This week's book giveaway is in the OO, Patterns, UML and Refactoring forum.
We're giving away four copies of Refactoring for Software Design Smells: Managing Technical Debt and have Girish Suryanarayana, Ganesh Samarthyam & Tushar Sharma on-line!
See this thread for details.
The moose likes Jython/Python and the fly likes Use of Big Moose Saloon
  Search | Java FAQ | Recent Topics | Flagged Topics | Hot Topics | Zero Replies
Register / Login

JavaRanch » Java Forums » Languages » Jython/Python
Bookmark "Use of "self" and "data" in class inheritance in Python" Watch "Use of "self" and "data" in class inheritance in Python" New topic

Use of "self" and "data" in class inheritance in Python

R. Jain
Ranch Hand

Joined: Aug 11, 2012
Posts: 375

Hello All,

I'm a bit confused while using inheritance in Python..
The problem comes when the book introduced the use of 'self' and 'data'

I know that 'self' is just like 'this' in Java.. It refers to the current instance of class..
Also, 'data' is a data attribute of a class..
** Is this data attribute a Dictionary always?? Can't it be anything else??

Also, at some place I got confused over the use of these in combination..

E.g: -

1). In __init__ method of a class extending UserDict class: - They have used self['name'] = filename where filename is an argument to the __init__

2). In UserDict class : - They have used = {}

When I proceeded further, I found that, self['name'] by default calls a special method named __setname__ with the following syntax: -

I want to ask that, how is the statement self['name'] delegated to this method defined in the ancestor??

Steve Luke

Joined: Jan 28, 2003
Posts: 4181

What you are describing is someone's attempt to create a class named UserDict which can be accessed like it was a Dictionary. The self reference is a 'namespace' that you can think of as a dictionary itself, referring to 'variables' stored in that namespace as key (the name of the variable) and value pairs.

I am guessing the class looks something like this:

The above class could be used like this:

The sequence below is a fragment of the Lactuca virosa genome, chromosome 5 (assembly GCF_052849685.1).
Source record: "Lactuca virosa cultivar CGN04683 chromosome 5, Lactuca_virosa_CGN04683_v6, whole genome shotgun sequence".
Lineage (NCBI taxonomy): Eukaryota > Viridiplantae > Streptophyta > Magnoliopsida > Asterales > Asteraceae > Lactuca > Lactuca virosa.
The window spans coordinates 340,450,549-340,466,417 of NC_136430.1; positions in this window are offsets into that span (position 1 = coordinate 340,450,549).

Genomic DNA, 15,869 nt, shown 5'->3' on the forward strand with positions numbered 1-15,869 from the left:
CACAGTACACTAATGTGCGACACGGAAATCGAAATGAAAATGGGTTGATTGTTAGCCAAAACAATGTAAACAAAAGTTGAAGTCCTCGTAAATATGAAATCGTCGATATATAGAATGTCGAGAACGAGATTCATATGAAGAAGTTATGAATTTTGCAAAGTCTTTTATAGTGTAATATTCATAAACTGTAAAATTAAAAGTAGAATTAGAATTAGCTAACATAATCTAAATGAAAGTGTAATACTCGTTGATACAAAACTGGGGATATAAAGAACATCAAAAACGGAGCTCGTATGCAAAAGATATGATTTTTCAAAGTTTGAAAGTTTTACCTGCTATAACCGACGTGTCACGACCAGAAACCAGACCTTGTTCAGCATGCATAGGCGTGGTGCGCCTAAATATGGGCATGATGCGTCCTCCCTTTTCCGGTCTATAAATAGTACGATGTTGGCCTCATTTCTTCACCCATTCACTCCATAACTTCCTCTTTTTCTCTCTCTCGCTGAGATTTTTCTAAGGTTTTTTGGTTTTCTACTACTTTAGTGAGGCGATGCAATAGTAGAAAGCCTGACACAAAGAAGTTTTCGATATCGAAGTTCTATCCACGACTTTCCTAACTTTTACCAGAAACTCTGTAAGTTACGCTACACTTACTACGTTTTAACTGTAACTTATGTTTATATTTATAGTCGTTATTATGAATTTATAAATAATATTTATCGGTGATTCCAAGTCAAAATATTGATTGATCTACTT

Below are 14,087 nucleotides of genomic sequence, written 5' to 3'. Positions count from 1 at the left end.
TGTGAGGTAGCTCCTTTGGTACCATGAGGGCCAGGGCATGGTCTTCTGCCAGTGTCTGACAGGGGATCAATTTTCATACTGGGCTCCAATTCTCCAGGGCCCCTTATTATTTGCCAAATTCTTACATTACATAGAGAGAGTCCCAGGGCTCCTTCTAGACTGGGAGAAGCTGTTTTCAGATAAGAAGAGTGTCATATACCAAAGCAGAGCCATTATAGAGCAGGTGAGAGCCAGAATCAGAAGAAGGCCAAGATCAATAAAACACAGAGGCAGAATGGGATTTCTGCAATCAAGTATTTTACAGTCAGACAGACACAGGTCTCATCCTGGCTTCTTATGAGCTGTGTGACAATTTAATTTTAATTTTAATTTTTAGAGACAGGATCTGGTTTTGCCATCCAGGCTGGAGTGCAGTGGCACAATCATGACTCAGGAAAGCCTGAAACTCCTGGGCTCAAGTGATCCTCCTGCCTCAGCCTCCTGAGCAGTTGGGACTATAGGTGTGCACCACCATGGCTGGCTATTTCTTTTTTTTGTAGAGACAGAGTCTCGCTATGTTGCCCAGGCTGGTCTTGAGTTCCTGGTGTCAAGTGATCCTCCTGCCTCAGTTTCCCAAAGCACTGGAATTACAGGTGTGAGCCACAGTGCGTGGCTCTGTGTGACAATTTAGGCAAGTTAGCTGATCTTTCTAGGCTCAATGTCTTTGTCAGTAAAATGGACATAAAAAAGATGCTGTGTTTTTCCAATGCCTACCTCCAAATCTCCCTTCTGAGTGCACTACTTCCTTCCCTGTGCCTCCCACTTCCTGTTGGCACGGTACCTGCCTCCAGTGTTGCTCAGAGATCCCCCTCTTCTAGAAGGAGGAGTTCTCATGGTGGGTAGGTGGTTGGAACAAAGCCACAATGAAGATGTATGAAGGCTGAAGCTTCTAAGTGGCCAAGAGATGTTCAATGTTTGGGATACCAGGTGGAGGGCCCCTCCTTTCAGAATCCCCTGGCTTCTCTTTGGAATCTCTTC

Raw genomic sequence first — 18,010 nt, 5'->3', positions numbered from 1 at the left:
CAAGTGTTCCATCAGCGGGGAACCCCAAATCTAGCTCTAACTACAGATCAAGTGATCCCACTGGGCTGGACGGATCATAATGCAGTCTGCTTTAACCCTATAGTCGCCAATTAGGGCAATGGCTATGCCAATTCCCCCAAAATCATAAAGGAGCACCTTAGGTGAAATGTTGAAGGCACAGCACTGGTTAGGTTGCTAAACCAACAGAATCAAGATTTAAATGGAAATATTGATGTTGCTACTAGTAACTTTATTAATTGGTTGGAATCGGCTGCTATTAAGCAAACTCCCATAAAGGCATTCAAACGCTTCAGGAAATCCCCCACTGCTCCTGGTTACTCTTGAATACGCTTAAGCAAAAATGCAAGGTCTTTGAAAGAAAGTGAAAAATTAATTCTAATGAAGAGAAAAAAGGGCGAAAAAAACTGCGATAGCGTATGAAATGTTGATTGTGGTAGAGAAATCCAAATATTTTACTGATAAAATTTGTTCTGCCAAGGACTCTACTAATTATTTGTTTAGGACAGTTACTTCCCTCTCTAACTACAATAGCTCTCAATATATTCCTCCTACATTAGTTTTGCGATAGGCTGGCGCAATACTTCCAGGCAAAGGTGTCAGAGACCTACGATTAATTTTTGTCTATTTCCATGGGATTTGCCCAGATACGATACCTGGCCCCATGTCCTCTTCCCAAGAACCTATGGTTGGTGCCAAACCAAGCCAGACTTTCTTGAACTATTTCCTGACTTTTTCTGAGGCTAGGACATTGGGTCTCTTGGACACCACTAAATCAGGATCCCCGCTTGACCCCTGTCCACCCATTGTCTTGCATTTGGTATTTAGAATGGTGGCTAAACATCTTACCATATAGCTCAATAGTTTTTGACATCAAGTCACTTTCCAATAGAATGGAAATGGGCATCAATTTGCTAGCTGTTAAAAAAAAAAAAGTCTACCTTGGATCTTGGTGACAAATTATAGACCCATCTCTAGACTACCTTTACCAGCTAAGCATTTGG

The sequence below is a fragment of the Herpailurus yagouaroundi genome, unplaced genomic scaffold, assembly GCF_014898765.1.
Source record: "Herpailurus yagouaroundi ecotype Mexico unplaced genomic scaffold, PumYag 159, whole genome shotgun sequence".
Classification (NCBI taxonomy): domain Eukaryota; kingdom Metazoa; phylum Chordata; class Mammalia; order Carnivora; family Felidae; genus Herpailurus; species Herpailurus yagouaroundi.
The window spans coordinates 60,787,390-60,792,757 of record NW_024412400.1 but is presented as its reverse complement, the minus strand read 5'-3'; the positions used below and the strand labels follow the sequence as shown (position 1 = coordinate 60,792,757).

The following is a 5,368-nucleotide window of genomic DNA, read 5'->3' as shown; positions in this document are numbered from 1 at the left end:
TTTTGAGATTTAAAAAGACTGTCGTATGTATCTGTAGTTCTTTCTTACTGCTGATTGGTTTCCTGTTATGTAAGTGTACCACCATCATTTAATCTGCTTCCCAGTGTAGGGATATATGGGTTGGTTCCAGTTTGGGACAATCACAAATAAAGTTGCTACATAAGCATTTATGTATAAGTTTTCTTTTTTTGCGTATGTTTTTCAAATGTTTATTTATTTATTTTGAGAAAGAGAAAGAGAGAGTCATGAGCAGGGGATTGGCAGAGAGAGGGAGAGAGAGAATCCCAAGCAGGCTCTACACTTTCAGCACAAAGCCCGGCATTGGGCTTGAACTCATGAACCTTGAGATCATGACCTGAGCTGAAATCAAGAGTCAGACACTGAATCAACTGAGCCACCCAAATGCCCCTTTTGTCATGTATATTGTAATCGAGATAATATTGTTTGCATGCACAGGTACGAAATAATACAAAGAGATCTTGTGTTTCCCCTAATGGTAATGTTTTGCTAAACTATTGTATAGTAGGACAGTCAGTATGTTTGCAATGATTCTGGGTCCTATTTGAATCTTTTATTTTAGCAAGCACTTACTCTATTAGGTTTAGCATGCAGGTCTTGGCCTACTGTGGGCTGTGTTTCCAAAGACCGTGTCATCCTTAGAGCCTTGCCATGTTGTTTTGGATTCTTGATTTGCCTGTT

The UserDict class itself acts like a dictionary. In order to make the work simplified it internally uses an object which is a Dictionary object - the data object. This data object is an arbitrary variable - it does not have to exist in your classes, it does not have to be a Dictionary. It is just that whoever implemented UserDict chose to create the variable named data, assign a dictionary to it, and use it as a backing store for their own dictionary implementation.

You could just as easily make a List implementation like UserList which does somehting like this:

In this case there is no data variable, there is a storage variable which serves the same function. And this time the type is a List ([]) not a Dictionary ({}).

I did a little search, and it turns out the Python library provides UserDict and UserList as convenience classes to help users implement their own Dictionary and List. See So if you wanted to make your own Dictionary implementation then you would extend UserDict, and in that case the variable will be named data and will be a Dictionary. If you don't want to implement a Dictionary, don't extend UserDict and you won't have the data variable.

R. Jain
Ranch Hand

Joined: Aug 11, 2012
Posts: 375

Thanks Steve for a very nice and thorough explanation.. That cleared all my doubts for now..
Have you checked out Aspose?
subject: Use of "self" and "data" in class inheritance in Python
It's not a secret anymore!